title: 静かな賀宴 (shizuka na gaen; a quiet banquet)
pairing: Shisui/Saiga (Sano Daiki and Washio Noboru’s characters in Samurai Mode)
word count: 2,080
author’s note: This is set about a year after the end of the Vol. 15 Samurai Mode saien from 2016 (which is subtly different from the original 2008 version). Most of the backstory in here is just my personal headcanon for the saien, so my apologies if it’s confusing. The title is a play on the kanji that I chose for their names (since *pnish* has never given kanji); in my heart, Shisui is 静水 and Saiga is 才賀 . The saien really just stole my heart, so I wanted to write a little something about one of my favorite *pnish* pairings. ♥
summary: Saiga doesn’t think it’s immaturity that finds him coming back here night after night, and he doesn’t think Shisui would say it was either, which is, perhaps, what makes the current state of affairs so complicated.
The overgrown path around to the back of the temple, shadowy and moonlit now in the dark of the night, is familiar and welcoming now, Saiga thinks as he lets himself through the side gate and through the leafy plants and tall grass that have grown unhindered around the stone steps that form a walkway towards the private garden that Saiga knows lies ahead. This area is technically closed off to the public, but Saiga isn’t just anyone, and besides, he’s been back here so many times before that it would be laughable if anyone at this temple made any effort to keep him out at this point, anyway. The plants close in behind him as he passes through, almost like a curtain, falling into place in the doorway to the outside world behind him, and while Saiga has never been very good at poetry, he can’t help but smile a little to himself at the romantic metaphor. This place is like a bedroom, a private space to him anyway, so it’s fitting.
Eventually, the overgrowth subsides into a row of bamboo trees, the farthest edge of the forest around the temple, and when Saiga steps around them, he’s greeted with a familiar sight. But no matter how many times he’s here, no matter how many times he sees this view, it will always draw a smile to his lips and a warmth to his heart, and so he pauses a moment to fully appreciate the sensation before schooling his expression into a more characteristic grin and raising an arm to wave at the solitary figure seated on the veranda before him and calling out, “Oi~ Shisui~!”
He knows Shisui has known that he was here since long before he spoke; Saiga isn’t exactly the sneakiest person on the earth when he’s not putting his mind to it, and it doesn’t take Saiga’s level of foresight to be able to predict that Saiga will come the same time tonight that he does almost every night, like clockwork, ever since their paths parted ways for the first time in their lives a year ago. It’s a complicated topic that Saiga doesn’t really like to think about, but at any rate, the routine of the thing is nice and comfortable, just like the fact that Shisui always waits to acknowledge Saiga until after Saiga has spoken. Shisui has never been a particularly vociferous person, but becoming a monk has possibly made him even more quiet, and so he doesn’t speak in response, but opens his eyes from his formerly meditative stance and regards Saiga in what, to any other person would probably be an unremarkable gaze, but Saiga has come to learn is nothing short of loving.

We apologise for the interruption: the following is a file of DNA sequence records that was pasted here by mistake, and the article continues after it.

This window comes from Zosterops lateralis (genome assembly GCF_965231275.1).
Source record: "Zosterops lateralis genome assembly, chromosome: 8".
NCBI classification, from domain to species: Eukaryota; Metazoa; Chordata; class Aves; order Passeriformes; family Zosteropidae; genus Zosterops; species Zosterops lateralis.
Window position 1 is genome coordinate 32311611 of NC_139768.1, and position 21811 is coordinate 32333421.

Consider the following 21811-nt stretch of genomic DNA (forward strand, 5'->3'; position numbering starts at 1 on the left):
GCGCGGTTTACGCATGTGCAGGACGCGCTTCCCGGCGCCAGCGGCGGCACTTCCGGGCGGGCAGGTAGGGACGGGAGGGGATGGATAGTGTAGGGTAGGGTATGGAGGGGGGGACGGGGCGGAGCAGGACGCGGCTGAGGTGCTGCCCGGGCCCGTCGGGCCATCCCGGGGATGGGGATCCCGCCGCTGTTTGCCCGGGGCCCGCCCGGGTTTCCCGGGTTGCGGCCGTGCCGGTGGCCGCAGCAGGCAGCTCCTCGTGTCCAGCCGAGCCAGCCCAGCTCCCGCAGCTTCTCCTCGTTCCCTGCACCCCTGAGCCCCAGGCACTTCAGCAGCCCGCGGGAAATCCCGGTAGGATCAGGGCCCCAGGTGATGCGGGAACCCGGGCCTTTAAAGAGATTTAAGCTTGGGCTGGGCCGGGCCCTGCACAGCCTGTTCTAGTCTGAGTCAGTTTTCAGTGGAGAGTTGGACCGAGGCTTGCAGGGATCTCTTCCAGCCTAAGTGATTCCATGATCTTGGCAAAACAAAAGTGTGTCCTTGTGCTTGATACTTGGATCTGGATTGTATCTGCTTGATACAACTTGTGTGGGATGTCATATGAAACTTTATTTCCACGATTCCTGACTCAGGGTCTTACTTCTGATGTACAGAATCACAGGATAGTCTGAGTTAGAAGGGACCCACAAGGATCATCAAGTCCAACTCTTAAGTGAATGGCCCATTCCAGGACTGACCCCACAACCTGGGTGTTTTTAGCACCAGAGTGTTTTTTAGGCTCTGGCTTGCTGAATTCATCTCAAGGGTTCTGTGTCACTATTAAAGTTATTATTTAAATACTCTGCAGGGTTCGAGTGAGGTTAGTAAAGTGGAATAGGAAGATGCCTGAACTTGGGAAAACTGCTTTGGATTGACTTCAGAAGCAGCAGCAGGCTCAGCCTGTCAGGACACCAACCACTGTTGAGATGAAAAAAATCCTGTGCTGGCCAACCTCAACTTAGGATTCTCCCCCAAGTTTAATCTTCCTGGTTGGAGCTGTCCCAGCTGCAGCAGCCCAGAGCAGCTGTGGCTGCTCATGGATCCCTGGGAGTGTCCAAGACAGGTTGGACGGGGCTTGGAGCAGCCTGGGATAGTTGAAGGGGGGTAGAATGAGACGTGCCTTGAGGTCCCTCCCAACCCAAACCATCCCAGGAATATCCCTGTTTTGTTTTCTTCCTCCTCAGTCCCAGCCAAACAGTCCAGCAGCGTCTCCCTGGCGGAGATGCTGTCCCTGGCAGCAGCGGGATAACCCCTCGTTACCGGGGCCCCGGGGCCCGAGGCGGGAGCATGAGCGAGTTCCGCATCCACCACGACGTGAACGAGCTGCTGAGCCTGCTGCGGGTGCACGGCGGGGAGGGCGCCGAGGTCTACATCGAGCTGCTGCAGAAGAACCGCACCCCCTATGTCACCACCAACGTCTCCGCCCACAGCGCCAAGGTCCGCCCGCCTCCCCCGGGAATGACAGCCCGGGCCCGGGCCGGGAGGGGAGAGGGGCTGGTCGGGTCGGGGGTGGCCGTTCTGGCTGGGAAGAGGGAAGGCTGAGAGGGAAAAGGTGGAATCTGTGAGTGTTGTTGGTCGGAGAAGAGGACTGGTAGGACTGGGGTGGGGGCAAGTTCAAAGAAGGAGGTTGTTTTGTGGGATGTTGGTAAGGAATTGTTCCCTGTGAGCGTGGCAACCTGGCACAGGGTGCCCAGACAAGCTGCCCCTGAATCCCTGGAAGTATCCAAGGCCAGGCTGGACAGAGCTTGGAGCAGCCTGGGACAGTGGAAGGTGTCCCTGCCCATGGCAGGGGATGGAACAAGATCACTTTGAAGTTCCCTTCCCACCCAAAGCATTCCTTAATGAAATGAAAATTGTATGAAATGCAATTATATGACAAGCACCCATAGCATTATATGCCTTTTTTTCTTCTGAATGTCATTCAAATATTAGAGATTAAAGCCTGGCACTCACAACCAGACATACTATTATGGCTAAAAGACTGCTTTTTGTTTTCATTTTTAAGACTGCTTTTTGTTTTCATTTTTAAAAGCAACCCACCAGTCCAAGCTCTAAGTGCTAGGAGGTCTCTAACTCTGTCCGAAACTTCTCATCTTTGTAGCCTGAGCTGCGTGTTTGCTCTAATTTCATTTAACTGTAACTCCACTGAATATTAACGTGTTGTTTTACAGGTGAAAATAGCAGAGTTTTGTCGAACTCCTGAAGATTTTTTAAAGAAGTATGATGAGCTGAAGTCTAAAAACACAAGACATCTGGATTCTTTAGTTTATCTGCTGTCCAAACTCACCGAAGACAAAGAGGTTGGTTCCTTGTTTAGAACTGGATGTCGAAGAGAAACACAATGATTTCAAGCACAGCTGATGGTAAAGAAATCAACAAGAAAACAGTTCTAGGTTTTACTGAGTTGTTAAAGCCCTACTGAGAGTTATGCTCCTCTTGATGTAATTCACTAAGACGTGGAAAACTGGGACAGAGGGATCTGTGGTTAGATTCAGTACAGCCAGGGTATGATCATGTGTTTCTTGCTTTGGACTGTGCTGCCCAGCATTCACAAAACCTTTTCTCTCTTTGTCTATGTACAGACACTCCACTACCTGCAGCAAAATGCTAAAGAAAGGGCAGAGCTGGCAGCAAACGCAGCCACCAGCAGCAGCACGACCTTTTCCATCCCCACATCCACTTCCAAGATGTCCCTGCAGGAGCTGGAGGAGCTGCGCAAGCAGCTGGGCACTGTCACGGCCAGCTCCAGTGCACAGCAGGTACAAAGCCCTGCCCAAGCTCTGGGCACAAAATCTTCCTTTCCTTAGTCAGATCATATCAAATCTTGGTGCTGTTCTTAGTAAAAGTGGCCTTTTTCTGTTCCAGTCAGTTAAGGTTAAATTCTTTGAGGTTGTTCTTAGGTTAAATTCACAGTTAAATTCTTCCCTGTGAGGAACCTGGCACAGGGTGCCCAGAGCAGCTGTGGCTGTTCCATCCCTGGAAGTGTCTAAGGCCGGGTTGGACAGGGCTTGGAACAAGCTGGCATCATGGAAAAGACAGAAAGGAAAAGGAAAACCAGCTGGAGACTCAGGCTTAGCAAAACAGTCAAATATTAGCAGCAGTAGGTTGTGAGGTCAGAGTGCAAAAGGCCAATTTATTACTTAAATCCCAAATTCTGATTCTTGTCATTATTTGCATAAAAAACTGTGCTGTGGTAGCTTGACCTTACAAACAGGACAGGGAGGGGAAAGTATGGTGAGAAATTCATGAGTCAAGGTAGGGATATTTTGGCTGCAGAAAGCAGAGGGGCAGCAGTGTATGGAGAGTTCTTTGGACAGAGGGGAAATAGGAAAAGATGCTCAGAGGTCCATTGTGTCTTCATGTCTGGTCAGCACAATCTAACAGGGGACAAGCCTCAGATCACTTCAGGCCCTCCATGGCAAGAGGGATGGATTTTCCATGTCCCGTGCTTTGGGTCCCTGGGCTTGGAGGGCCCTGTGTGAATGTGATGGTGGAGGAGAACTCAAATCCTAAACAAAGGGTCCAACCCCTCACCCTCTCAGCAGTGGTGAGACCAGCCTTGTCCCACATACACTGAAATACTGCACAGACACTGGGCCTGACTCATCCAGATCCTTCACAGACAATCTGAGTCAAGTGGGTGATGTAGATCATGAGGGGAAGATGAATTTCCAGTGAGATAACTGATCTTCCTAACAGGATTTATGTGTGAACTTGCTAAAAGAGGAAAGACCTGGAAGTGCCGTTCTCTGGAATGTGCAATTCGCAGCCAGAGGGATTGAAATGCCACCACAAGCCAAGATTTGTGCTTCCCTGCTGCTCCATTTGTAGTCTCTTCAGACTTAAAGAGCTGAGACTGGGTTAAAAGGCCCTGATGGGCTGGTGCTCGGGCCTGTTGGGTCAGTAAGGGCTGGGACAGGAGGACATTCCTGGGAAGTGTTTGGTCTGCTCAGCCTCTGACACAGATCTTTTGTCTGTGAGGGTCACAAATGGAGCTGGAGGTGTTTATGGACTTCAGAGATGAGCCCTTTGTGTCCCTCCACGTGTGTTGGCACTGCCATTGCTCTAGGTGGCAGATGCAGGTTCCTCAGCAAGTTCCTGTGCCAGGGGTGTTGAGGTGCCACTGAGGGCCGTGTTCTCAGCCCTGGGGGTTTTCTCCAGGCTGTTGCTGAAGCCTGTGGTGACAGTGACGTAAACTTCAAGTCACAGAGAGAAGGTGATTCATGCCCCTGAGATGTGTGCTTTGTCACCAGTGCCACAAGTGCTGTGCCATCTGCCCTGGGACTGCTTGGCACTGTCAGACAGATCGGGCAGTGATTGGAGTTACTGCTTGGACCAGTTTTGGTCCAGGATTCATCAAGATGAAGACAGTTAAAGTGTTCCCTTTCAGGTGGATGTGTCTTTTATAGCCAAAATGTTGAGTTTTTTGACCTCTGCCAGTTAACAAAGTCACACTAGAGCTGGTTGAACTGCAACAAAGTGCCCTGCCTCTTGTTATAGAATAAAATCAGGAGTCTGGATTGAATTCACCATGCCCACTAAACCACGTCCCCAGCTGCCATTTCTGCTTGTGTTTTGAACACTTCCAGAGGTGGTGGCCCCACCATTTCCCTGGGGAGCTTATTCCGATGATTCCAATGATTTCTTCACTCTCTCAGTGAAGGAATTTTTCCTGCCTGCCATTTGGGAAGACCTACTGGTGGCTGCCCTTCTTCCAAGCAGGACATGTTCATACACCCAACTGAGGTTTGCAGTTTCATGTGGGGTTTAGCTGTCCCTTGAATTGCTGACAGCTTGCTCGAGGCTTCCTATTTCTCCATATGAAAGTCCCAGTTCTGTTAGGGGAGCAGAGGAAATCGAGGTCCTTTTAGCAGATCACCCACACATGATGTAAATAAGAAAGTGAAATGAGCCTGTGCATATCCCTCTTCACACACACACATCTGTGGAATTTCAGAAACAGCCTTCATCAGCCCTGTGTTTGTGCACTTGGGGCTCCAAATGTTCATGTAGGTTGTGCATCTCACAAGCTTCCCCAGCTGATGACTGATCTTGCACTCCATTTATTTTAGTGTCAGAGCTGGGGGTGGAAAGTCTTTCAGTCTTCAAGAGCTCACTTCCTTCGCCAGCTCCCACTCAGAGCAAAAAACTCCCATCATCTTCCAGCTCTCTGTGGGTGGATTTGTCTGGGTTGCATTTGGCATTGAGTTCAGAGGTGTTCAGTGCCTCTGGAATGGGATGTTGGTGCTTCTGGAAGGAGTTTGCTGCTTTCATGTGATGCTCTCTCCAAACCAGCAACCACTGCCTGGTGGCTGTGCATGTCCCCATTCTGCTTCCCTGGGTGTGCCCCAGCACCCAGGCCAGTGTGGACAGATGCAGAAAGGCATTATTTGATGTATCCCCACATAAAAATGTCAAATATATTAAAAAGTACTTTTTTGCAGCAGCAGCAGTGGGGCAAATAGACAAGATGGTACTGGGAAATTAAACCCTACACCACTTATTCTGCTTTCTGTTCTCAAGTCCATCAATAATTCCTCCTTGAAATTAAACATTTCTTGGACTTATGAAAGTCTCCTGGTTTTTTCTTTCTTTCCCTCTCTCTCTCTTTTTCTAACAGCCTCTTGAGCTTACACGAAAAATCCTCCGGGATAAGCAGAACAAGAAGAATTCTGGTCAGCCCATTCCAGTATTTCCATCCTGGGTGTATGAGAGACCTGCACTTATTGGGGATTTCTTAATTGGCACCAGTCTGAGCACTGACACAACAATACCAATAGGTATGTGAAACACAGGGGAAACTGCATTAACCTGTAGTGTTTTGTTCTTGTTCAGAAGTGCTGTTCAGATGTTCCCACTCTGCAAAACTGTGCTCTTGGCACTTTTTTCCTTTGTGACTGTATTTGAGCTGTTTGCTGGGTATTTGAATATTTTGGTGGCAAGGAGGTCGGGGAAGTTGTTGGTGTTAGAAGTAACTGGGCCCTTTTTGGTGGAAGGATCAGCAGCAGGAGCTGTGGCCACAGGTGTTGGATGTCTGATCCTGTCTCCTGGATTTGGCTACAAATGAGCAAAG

He smiles and meets Shisui’s eyes for a moment before approaching, holding up the bottle he’s brought with him. “I brought your favorite junmai-shu to help you relax after a long day of… what is it that monks do again~?” he teases as he makes his way to Shisui’s side, kicking off his sandals and joining him on the veranda. Shisui looks at him in that way he always has when Saiga makes bad jokes but says nothing; it’s a sign of how much Shisui loves him, Saiga likes to think, that he never complains. He’s technically not supposed to be indulging in alcohol, either, but Saiga knows that Shisui will make an exception for him, just as he does almost every day.
He pours the sake in comfortable silence; despite being a generally boisterous person himself, Saiga couldn’t possibly have come almost twenty years in a relationship with Shisui if he couldn’t handle silence. When they were younger, sometimes it made him uncomfortable, made him want to laugh and talk and prompt Shisui more than ever to fill the void, but now he can tell what Shisui is thinking without words, now he knows that sometimes Shisui’s silence can convey more love and affection than words ever could. They’ve both grown up into themselves and their relationship since their volatile teenage years, like two adjacent trees that become one over time, Saiga knows that his and Shisui’s personalities and thoughts and emotions are, at this point, irrevocably intertwined… which has made the past year so difficult, even if, when they’d come to the decisions that led them to where they are now one year ago, they’d both thought they were adults who could certainly handle following their own path and moral compass. But Saiga doesn’t think it’s immaturity that finds him coming back here night after night, and he doesn’t think Shisui would say it was either, which is, perhaps, what makes the current state of affairs so complicated.
“You’re well?” Shisui asks at length after they raise their cups and drink in silence, but Saiga knows that it’s not simply a formal greeting, and even if he hadn’t felt confident in that fact after all his years with Shisui, the warmth in his gaze as he looks at Saiga out of the corner of his eye says it all, really. He knows that Shisui, now out of the danger of battle, worries about him underneath it all, but right now, it’s not fear of injury or death that plagues him.
“Well…” Saiga replies, at length, and then immediately feels a little guilty when Shisui’s gaze locks onto him, hot and intense at the implication that all is not well with Saiga. It’s not that anything is wrong, but things aren’t exactly right, either, and even Saiga, usually so confident and assured, needs a moment to collect his thoughts before continuing.